Yellowstone cancelled: Kevin Costner to exit the series but the franchise will continue

Yellowstone is coming to an end. However, Taylor Sheridan plans to continue the franchise with Matthew McConaughey.

Yellowstone, season 5, premiere, ratings

UPDATE: Months after the news of Yellowstone’s cancellation, or rather “ending” broke, show runner Taylor Sheridan finally broke his silence on the presumed stalemate with star Kevin Costner. Sadly, he confirmed that Costner is exiting as his attention, at the time, is devoted to his upcoming two-part western Horizon. He noted that this will leave the ending for John Dutton “truncated”, but he remained diplomatic about Costner, telling THR:

He took a lot of this on the chin and I don’t know that anyone deserves it. His movie seems to be a great priority to him and he wants to shift focus. I sure hope [the movie is] worth it — and that it’s a good one.”

We may see Horizon before final episodes of Yellowstone, with Costner apparently aiming to show the first instalment of his saga at the Venice Film Festival. No news yet on when (and if) Yellowstone will actually be ending.


Whoa, there, cowboy! Taylor Sheridan’s Yellowstone is coming to an end. According to Deadline‘s shocking report, Yellowstone co-creator and showrunner Taylor Sheridan, Paramount Global, and Paramount Network will end the show in its current form. However, Sheridan plans to develop a potential franchise extension to the Dutton storyline with a new show. The new project has Matthew McConaughey in talks to star, with more notable names circling the project. Several cast members of the Costner-led series will trot over to the new series.

“We have no news to report. Kevin Costner is a big part of Yellowstone and we hope that’s the case for a long time to come. Thanks to the brilliant mind of Taylor Sheridan, we are always working on franchise expansions of this incredible world he has built. Matthew McConaughey is a phenomenal talent with whom we’d love to partner,” a Paramount Network spokesperson told Deadline.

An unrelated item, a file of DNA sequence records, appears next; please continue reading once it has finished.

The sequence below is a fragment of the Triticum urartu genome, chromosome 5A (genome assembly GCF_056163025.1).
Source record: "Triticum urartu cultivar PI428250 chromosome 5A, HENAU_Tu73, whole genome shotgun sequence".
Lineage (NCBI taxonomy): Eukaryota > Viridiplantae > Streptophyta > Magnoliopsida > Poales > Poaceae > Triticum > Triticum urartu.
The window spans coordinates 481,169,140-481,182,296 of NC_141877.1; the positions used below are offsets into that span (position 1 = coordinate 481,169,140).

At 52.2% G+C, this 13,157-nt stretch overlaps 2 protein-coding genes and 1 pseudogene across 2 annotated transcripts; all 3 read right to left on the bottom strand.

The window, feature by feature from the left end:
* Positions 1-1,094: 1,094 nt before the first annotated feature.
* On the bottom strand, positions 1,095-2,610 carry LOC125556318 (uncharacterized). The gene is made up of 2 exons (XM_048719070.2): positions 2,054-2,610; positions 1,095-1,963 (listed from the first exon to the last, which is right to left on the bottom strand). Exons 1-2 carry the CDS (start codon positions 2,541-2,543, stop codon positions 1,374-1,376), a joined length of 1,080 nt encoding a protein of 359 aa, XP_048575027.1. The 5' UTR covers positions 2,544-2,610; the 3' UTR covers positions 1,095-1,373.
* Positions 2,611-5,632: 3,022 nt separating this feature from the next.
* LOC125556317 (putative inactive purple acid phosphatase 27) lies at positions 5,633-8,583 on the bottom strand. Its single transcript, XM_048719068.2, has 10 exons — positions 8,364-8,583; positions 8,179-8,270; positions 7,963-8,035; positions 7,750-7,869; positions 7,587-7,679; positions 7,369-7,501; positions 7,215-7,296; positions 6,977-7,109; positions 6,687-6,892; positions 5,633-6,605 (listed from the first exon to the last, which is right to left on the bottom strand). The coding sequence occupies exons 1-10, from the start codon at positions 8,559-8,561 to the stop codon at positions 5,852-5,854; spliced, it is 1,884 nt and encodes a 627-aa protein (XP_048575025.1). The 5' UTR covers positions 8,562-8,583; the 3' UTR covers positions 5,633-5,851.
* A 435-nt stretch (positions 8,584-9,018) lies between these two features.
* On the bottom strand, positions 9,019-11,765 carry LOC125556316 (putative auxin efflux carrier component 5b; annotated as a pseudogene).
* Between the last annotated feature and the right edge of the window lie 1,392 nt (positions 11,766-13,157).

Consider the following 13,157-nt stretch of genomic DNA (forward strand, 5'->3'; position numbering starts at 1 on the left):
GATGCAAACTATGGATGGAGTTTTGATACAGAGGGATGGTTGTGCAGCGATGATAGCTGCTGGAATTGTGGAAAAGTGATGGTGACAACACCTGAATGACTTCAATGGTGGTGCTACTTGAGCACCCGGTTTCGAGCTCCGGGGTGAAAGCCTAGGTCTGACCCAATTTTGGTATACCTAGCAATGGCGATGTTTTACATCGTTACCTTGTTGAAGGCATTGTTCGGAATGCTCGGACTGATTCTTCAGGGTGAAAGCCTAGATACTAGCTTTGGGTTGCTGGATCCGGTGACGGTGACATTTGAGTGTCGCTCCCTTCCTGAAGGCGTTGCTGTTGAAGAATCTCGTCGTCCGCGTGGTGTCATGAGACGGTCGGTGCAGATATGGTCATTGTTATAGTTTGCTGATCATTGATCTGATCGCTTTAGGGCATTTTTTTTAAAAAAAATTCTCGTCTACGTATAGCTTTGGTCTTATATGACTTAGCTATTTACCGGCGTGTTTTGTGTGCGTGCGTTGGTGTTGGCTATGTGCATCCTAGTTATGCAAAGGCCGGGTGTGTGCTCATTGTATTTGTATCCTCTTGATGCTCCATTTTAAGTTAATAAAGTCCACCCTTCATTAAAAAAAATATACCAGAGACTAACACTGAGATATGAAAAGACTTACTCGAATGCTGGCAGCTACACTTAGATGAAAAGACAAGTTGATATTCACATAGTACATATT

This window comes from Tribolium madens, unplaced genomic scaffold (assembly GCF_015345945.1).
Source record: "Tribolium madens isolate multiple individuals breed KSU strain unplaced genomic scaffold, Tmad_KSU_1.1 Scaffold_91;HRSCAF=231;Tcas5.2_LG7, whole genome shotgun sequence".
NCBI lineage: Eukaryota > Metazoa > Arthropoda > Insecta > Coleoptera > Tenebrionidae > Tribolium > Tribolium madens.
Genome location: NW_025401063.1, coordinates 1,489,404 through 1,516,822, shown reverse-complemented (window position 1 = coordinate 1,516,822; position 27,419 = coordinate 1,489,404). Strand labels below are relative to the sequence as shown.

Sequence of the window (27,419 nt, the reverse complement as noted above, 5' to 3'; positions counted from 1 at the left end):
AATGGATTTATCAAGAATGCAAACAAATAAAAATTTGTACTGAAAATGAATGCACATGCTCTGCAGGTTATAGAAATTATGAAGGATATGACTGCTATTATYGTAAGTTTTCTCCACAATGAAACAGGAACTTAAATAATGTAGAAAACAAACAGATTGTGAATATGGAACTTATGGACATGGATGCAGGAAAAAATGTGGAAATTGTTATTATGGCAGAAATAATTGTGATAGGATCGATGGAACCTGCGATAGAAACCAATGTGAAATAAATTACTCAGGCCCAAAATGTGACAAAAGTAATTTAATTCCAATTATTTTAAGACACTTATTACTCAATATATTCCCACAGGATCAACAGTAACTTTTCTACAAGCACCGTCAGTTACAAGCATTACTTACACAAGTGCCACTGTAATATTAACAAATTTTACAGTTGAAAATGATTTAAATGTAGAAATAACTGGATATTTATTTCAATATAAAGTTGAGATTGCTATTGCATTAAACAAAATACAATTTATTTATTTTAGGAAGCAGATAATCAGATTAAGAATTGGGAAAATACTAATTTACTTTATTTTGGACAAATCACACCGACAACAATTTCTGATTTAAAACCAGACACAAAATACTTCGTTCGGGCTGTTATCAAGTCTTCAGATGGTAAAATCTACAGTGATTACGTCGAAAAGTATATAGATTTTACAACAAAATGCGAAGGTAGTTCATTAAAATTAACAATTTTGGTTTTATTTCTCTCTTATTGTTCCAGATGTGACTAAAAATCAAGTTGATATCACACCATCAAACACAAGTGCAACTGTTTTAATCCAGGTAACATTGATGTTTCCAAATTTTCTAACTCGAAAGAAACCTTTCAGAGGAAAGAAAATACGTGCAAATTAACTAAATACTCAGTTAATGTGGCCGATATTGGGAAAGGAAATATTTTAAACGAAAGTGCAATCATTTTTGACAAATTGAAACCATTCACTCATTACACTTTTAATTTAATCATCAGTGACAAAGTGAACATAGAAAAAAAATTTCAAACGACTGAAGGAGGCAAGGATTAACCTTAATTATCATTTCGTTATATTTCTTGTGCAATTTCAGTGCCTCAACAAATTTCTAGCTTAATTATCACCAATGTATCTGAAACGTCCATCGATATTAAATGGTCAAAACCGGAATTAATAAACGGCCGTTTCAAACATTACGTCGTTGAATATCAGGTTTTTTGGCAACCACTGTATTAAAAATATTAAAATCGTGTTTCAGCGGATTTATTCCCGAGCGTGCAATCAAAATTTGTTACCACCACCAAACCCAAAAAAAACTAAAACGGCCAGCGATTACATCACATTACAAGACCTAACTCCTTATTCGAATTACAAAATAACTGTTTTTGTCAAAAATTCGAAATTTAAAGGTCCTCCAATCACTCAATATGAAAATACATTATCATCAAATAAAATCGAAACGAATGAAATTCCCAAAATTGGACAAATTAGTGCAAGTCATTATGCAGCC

Per Deadline, the Yellowstone problem stems from Costner’s disagreements about the shooting schedule. According to reports, Costner agreed to 65 days of filming on Yellowstone and only wanted to shoot for 50 days for the first part of the current season. However, for the second round of episodes, Costner only wanted to shoot for a week. Considering Costner’s significant role as John Dutton, the patriarch of the Dutton family, it’s hard to imagine the show without him. Sheridan is understandably upset by the situation, leading to morale problems on the set. Other stars, including Luke Grimes, Kelly Reilly, Wes Bentley, Cole Hauser, Kelsey Asbille, and Gil Birmingham, are also upset by the predicament.

Instead of haggling with Costner about the details, Paramount Network declined his recent proposal and is looking to move on without him. The new show, which has McConaughey in its sights to star, will premiere on the Paramount Network before appearing on Paramount+. This actually gives Paramount an out as the flagship show currently streams on Peacock in the US due to a pre-existing deal that was made before their in-house streamer took off. Now, their flagship show would stream on Paramount+ as it won’t technically be the original series anymore, but rather a spin-off or sequel series. Plot details for the new series remain a mystery.

At the end of the day, Yellowstone could end after the second half of the current season. This situation puts a lot of jobs into question, and Sheridan is scrambling to put the pieces together. John Dutton is the foundation upon which Yellowstone rests, and replacing him requires fancy negotiations or a miracle. I don’t know that Sheridan is ready to make either happen, and the sun could set on Yellowstone before we know it. Thankfully, Sheridan is working on other projects in the Yellowstone universe, so the future is still bright for the brand overall.

Source: Deadline

About the Author

Born and raised in New York, then immigrated to Canada, Steve Seigh has been a editor, columnist, and critic since 2012. He started with Ink & Pixel, a column celebrating the magic and evolution of animation, before launching the companion YouTube series Animation Movies Revisited. He's also the host of the Talking Comics Podcast, a personality-driven audio show focusing on comic books, film, music, and more. You'll rarely catch him without headphones on his head and pancakes on his breath.